The Saudi military student who carried out a deadly shooting spree at a US naval base reportedly showed videos of mass shootings at a dinner party the night before the attack.
The Friday shooting in a classroom building at Naval Air Station Pensacola in Florida killed three sailors and wounded eight other people, including two responding sheriff's deputies, before police shot dead the assailant.
He showed footage of mass shootings at a dinner party the night before the attack, the New York Times reported, citing a person briefed on the investigation. The revelation came as authorities probed whether the shooter had any accomplices.
"We're finding out what took place, whether it's one person or a number of people," President Donald Trump told reporters. "We'll get to the bottom of it very quickly.
The FBI on Saturday formally identified the attacker as Mohammed Alshamrani, 21, a second lieutenant in the Royal Saudi Air Force and a student naval flight officer.
The hashtag "Saudis stand with America" gained traction on social media after King Salman telephoned President Donald Trump to denounce the shooting as "heinous" and pledge cooperation with American officials to investigate the incident.
The king added in the phone call on Friday that the shooter, who was gunned down by police, "does not represent the Saudi people", a sentiment echoed by other officials.
Prince Khalid bin Salman, the king's younger son and the deputy defence minister, offered his "sincerest condolences" to the families of the victims.
"Like many other Saudi military personnel, I was trained in a US military base, and we used that valuable training to fight side by side with our American allies against terrorism and other threats," Prince Khalid said on Twitter.
"A large number of Saudi graduates of the Naval Air Station in Pensacola moved on to serve with their US counterparts in battlefronts around the world, helping to safeguard the regional and global security. [The] tragic event is strongly condemned by everyone in Saudi Arabia."
Adel Al Jubeir, Saudi minister of state for foreign affairs, also expressed his "deepest sympathies and heartfelt condolences" over the shooting.
Mr Trump said King Salman and Crown Prince Mohammed bin Salman, would "help out the families very greatly," though he did not specify how.
The SITE Intelligence Group, which monitors extremist communication channels, said he had posted a short manifesto on Twitter prior to the attack that read: "I'm against evil, and America as a whole has turned into a nation of evil."
"I hate you because every day you [are] supporting, funding and committing crimes not only against Muslims but also humanity."
The Twitter account that posted the manifesto – which also condemned US support for Israel and included a quote from Al Qaeda's deceased leader Osama bin Laden – has been suspended.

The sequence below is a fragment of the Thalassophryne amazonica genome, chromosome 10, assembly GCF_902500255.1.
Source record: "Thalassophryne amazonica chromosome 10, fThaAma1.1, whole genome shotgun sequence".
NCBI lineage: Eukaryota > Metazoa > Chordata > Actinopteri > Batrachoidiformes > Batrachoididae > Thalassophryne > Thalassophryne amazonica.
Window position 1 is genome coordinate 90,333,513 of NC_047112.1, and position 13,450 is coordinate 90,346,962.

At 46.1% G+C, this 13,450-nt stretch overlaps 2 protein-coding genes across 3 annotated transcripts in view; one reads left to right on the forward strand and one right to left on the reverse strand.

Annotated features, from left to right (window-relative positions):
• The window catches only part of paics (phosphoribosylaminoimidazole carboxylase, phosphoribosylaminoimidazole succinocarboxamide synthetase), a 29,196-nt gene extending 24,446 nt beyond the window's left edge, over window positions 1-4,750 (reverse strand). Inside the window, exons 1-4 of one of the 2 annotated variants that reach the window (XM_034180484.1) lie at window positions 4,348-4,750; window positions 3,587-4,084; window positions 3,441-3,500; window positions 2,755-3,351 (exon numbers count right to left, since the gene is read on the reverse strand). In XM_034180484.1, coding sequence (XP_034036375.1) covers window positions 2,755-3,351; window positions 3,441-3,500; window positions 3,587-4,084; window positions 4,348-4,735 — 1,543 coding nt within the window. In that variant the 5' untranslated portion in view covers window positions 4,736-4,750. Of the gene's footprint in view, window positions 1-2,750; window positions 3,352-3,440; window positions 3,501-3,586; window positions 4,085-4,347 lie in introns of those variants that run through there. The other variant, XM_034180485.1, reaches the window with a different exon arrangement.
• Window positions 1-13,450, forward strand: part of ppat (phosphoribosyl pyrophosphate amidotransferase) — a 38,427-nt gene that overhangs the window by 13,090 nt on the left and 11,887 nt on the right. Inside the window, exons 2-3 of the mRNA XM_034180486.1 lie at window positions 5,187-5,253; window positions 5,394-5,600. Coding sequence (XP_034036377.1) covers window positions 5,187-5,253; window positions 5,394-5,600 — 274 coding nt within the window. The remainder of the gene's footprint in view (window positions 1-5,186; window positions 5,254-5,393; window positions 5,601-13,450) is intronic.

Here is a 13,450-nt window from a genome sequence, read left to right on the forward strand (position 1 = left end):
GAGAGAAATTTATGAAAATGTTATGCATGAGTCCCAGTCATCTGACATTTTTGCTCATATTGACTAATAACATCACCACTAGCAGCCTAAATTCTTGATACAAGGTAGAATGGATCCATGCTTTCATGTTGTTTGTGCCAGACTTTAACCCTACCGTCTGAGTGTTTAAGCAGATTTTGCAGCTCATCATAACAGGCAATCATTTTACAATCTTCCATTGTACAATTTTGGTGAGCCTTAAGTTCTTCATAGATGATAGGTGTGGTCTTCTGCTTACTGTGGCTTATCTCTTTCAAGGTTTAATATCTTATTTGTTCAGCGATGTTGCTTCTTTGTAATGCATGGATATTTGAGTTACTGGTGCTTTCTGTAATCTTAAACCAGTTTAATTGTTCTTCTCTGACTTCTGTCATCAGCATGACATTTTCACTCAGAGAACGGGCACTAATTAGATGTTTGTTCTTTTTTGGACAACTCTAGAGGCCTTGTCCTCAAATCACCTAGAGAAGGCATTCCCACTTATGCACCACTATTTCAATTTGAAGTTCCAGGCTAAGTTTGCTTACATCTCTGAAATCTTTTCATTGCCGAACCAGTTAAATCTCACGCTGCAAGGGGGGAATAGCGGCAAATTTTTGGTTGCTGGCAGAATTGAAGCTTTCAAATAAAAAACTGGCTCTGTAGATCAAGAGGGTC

The shooter did not have any apparent ties to terror groups and no group has officially claimed the attack, the New York Times reported, citing an unnamed senior American official.
However, "given that ISIS has very little to lose at this point, it wouldn't be surprising if it claimed the attack, regardless of the attacker's potential allegiances," tweeted SITE Director Rita Katz.
US Defence Secretary Mark Esper has said he is not prepared at this point to label the shooting as "terrorism".
"No, I can't say it's terrorism at this time," Mr Esper told the Reagan National Defence Forum in California, adding he believed investigators needed to be allowed to do their work.
Naval Air Station Pensacola hosts the US Navy's foreign military training programs, established in 1985 specifically for Saudi students before being expanded to other nationalities.
The shooter was one of "a couple hundred" foreign students at the base, according to commanding officer Timothy Kinsella.
Mr Trump indicated the training program would now be under review.
"We've been doing this with other countries, foreign countries. I guess we're going to have to look into the whole procedure, we'll start that immediately," he said.
Six Saudi nationals also assigned to the base were questioned after the attack, US media reported.
Three were at the base and apparently filmed the shooting, The Washington Post said. The other three had flown into the US with the attacker and were based at training sites in Louisiana and Oklahoma, the Post said, citing an unnamed official.
Late on Saturday, the Navy identified the sailors killed in the attack as Joshua Watson, Mohammed Haitham and Cameron Walters.
Watson's younger brother said the 23-year old, who reported to the base for flight training two weeks ago, "saved countless lives today with his own."
"After being shot multiple times he made it outside and told the first response team where the shooter was and those details were invaluable," Adam Watson said in a Facebook post.
"He died a hero and we are beyond proud but there is a hole in our hearts that can never be filled."